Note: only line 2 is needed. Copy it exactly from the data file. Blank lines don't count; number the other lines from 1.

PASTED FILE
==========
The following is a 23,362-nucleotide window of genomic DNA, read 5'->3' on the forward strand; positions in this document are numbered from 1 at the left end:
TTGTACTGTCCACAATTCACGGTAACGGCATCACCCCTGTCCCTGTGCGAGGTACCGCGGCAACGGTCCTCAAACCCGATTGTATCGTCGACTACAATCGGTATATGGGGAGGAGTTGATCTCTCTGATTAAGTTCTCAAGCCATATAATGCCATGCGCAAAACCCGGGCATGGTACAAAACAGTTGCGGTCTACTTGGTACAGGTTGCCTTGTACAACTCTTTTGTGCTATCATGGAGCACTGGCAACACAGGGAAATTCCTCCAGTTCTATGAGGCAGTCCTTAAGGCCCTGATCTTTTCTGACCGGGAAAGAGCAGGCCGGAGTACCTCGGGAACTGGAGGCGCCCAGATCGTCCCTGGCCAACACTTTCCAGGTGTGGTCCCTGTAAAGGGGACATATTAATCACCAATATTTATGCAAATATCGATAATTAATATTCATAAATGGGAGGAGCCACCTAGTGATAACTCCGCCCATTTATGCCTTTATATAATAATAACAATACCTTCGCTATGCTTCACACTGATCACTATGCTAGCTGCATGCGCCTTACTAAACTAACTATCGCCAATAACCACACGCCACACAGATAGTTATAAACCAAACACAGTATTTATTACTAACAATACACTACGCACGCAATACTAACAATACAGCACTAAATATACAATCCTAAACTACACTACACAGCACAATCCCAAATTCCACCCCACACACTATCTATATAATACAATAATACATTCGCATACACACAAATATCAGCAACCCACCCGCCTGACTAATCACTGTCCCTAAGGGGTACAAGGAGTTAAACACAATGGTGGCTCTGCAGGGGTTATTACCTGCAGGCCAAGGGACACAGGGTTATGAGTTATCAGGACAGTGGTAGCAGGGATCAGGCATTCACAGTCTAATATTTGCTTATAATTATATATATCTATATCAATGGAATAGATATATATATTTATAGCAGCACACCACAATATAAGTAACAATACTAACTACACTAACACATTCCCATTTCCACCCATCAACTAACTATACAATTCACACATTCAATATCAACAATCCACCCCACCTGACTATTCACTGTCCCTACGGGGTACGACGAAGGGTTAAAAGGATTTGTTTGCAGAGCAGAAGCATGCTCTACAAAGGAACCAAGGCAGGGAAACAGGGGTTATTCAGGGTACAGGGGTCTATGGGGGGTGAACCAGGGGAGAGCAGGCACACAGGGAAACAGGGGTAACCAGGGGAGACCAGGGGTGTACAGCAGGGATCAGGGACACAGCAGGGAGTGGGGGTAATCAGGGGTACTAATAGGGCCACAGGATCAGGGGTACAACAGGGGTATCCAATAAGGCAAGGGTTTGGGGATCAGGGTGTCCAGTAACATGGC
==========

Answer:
TTGTACTGTCCACAATTCACGGTAACGGCATCACCCCTGTCCCTGTGCGAGGTACCGCGGCAACGGTCCTCAAACCCGATTGTATCGTCGACTACAATCGGTATATGGGGAGGAGTTGATCTCTCTGATTAAGTTCTCAAGCCATATAATGCCATGCGCAAAACCCGGGCATGGTACAAAACAGTTGCGGTCTACTTGGTACAGGTTGCCTTGTACAACTCTTTTGTGCTATCATGGAGCACTGGCAACACAGGGAAATTCCTCCAGTTCTATGAGGCAGTCCTTAAGGCCCTGATCTTTTCTGACCGGGAAAGAGCAGGCCGGAGTACCTCGGGAACTGGAGGCGCCCAGATCGTCCCTGGCCAACACTTTCCAGGTGTGGTCCCTGTAAAGGGGACATATTAATCACCAATATTTATGCAAATATCGATAATTAATATTCATAAATGGGAGGAGCCACCTAGTGATAACTCCGCCCATTTATGCCTTTATATAATAATAACAATACCTTCGCTATGCTTCACACTGATCACTATGCTAGCTGCATGCGCCTTACTAAACTAACTATCGCCAATAACCACACGCCACACAGATAGTTATAAACCAAACACAGTATTTATTACTAACAATACACTACGCACGCAATACTAACAATACAGCACTAAATATACAATCCTAAACTACACTACACAGCACAATCCCAAATTCCACCCCACACACTATCTATATAATACAATAATACATTCGCATACACACAAATATCAGCAACCCACCCGCCTGACTAATCACTGTCCCTAAGGGGTACAAGGAGTTAAACACAATGGTGGCTCTGCAGGGGTTATTACCTGCAGGCCAAGGGACACAGGGTTATGAGTTATCAGGACAGTGGTAGCAGGGATCAGGCATTCACAGTCTAATATTTGCTTATAATTATATATATCTATATCAATGGAATAGATATATATATTTATAGCAGCACACCACAATATAAGTAACAATACTAACTACACTAACACATTCCCATTTCCACCCATCAACTAACTATACAATTCACACATTCAATATCAACAATCCACCCCACCTGACTATTCACTGTCCCTACGGGGTACGACGAAGGGTTAAAAGGATTTGTTTGCAGAGCAGAAGCATGCTCTACAAAGGAACCAAGGCAGGGAAACAGGGGTTATTCAGGGTACAGGGGTCTATGGGGGGTGAACCAGGGGAGAGCAGGCACACAGGGAAACAGGGGTAACCAGGGGAGACCAGGGGTGTACAGCAGGGATCAGGGACACAGCAGGGAGTGGGGGTAATCAGGGGTACTAATAGGGCCACAGGATCAGGGGTACAACAGGGGTATCCAATAAGGCAAGGGTTTGGGGATCAGGGTGTCCAGTAACATGGC